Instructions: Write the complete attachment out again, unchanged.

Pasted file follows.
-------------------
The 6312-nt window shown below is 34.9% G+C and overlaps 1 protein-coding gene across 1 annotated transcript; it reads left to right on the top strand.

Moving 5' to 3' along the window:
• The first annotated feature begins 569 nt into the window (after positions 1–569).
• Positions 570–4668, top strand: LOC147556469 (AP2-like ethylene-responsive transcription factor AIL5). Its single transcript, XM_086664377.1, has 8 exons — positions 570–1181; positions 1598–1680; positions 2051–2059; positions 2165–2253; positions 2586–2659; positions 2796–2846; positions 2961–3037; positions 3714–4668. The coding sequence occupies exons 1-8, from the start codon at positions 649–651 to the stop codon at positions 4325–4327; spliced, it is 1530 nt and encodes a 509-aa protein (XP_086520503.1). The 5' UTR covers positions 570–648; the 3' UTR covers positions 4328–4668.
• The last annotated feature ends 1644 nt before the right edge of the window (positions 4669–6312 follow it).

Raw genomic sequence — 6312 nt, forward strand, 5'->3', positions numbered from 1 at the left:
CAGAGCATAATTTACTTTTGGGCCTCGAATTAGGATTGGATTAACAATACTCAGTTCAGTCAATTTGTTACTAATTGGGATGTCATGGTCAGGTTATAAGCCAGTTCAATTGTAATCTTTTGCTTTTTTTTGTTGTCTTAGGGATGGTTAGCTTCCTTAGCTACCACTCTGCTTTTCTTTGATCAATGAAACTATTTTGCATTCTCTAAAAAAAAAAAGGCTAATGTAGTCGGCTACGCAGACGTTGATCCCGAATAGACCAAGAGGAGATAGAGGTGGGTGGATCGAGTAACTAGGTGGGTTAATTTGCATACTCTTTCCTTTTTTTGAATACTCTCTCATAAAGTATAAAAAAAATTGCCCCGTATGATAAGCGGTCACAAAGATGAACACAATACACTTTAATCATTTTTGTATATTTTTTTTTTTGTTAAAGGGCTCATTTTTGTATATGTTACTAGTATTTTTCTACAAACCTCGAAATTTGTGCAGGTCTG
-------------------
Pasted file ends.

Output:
The 6312-nt window shown below is 34.9% G+C and overlaps 1 protein-coding gene across 1 annotated transcript; it reads left to right on the top strand.

Moving 5' to 3' along the window:
• The first annotated feature begins 569 nt into the window (after positions 1–569).
• Positions 570–4668, top strand: LOC147556469 (AP2-like ethylene-responsive transcription factor AIL5). Its single transcript, XM_086664377.1, has 8 exons — positions 570–1181; positions 1598–1680; positions 2051–2059; positions 2165–2253; positions 2586–2659; positions 2796–2846; positions 2961–3037; positions 3714–4668. The coding sequence occupies exons 1-8, from the start codon at positions 649–651 to the stop codon at positions 4325–4327; spliced, it is 1530 nt and encodes a 509-aa protein (XP_086520503.1). The 5' UTR covers positions 570–648; the 3' UTR covers positions 4328–4668.
• The last annotated feature ends 1644 nt before the right edge of the window (positions 4669–6312 follow it).

Raw genomic sequence — 6312 nt, forward strand, 5'->3', positions numbered from 1 at the left:
CAGAGCATAATTTACTTTTGGGCCTCGAATTAGGATTGGATTAACAATACTCAGTTCAGTCAATTTGTTACTAATTGGGATGTCATGGTCAGGTTATAAGCCAGTTCAATTGTAATCTTTTGCTTTTTTTTGTTGTCTTAGGGATGGTTAGCTTCCTTAGCTACCACTCTGCTTTTCTTTGATCAATGAAACTATTTTGCATTCTCTAAAAAAAAAAAGGCTAATGTAGTCGGCTACGCAGACGTTGATCCCGAATAGACCAAGAGGAGATAGAGGTGGGTGGATCGAGTAACTAGGTGGGTTAATTTGCATACTCTTTCCTTTTTTTGAATACTCTCTCATAAAGTATAAAAAAAATTGCCCCGTATGATAAGCGGTCACAAAGATGAACACAATACACTTTAATCATTTTTGTATATTTTTTTTTTTGTTAAAGGGCTCATTTTTGTATATGTTACTAGTATTTTTCTACAAACCTCGAAATTTGTGCAGGTCTG